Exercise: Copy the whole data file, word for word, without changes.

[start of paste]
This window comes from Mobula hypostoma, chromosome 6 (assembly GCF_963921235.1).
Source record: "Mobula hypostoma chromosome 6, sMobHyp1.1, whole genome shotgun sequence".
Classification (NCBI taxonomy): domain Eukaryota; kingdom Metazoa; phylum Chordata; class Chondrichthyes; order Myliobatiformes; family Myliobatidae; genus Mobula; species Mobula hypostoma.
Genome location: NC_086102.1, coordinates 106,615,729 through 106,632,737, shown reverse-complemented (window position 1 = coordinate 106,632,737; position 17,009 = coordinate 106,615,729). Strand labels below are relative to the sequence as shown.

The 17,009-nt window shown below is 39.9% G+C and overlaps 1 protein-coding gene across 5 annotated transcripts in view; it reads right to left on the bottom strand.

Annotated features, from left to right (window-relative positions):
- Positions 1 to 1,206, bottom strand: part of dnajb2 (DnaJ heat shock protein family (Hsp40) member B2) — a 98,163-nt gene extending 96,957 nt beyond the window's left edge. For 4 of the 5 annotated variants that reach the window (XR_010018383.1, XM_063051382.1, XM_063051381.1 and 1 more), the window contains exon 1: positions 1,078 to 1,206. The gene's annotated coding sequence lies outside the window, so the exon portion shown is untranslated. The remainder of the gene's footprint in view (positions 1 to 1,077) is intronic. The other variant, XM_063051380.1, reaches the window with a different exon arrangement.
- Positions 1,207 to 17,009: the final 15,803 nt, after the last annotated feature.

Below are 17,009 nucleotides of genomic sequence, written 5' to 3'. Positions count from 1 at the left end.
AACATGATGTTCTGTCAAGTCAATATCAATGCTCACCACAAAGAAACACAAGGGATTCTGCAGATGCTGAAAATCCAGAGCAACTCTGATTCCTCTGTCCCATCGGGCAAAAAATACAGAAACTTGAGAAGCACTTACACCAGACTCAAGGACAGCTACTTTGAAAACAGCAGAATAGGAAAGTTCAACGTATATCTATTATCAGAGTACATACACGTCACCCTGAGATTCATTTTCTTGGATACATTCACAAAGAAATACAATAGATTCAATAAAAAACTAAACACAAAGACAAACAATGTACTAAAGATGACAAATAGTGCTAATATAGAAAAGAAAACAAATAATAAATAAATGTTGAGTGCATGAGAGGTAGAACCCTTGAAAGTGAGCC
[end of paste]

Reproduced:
This window comes from Mobula hypostoma, chromosome 6 (assembly GCF_963921235.1).
Source record: "Mobula hypostoma chromosome 6, sMobHyp1.1, whole genome shotgun sequence".
Classification (NCBI taxonomy): domain Eukaryota; kingdom Metazoa; phylum Chordata; class Chondrichthyes; order Myliobatiformes; family Myliobatidae; genus Mobula; species Mobula hypostoma.
Genome location: NC_086102.1, coordinates 106,615,729 through 106,632,737, shown reverse-complemented (window position 1 = coordinate 106,632,737; position 17,009 = coordinate 106,615,729). Strand labels below are relative to the sequence as shown.

The 17,009-nt window shown below is 39.9% G+C and overlaps 1 protein-coding gene across 5 annotated transcripts in view; it reads right to left on the bottom strand.

Annotated features, from left to right (window-relative positions):
- Positions 1 to 1,206, bottom strand: part of dnajb2 (DnaJ heat shock protein family (Hsp40) member B2) — a 98,163-nt gene extending 96,957 nt beyond the window's left edge. For 4 of the 5 annotated variants that reach the window (XR_010018383.1, XM_063051382.1, XM_063051381.1 and 1 more), the window contains exon 1: positions 1,078 to 1,206. The gene's annotated coding sequence lies outside the window, so the exon portion shown is untranslated. The remainder of the gene's footprint in view (positions 1 to 1,077) is intronic. The other variant, XM_063051380.1, reaches the window with a different exon arrangement.
- Positions 1,207 to 17,009: the final 15,803 nt, after the last annotated feature.

Below are 17,009 nucleotides of genomic sequence, written 5' to 3'. Positions count from 1 at the left end.
AACATGATGTTCTGTCAAGTCAATATCAATGCTCACCACAAAGAAACACAAGGGATTCTGCAGATGCTGAAAATCCAGAGCAACTCTGATTCCTCTGTCCCATCGGGCAAAAAATACAGAAACTTGAGAAGCACTTACACCAGACTCAAGGACAGCTACTTTGAAAACAGCAGAATAGGAAAGTTCAACGTATATCTATTATCAGAGTACATACACGTCACCCTGAGATTCATTTTCTTGGATACATTCACAAAGAAATACAATAGATTCAATAAAAAACTAAACACAAAGACAAACAATGTACTAAAGATGACAAATAGTGCTAATATAGAAAAGAAAACAAATAATAAATAAATGTTGAGTGCATGAGAGGTAGAACCCTTGAAAGTGAGCC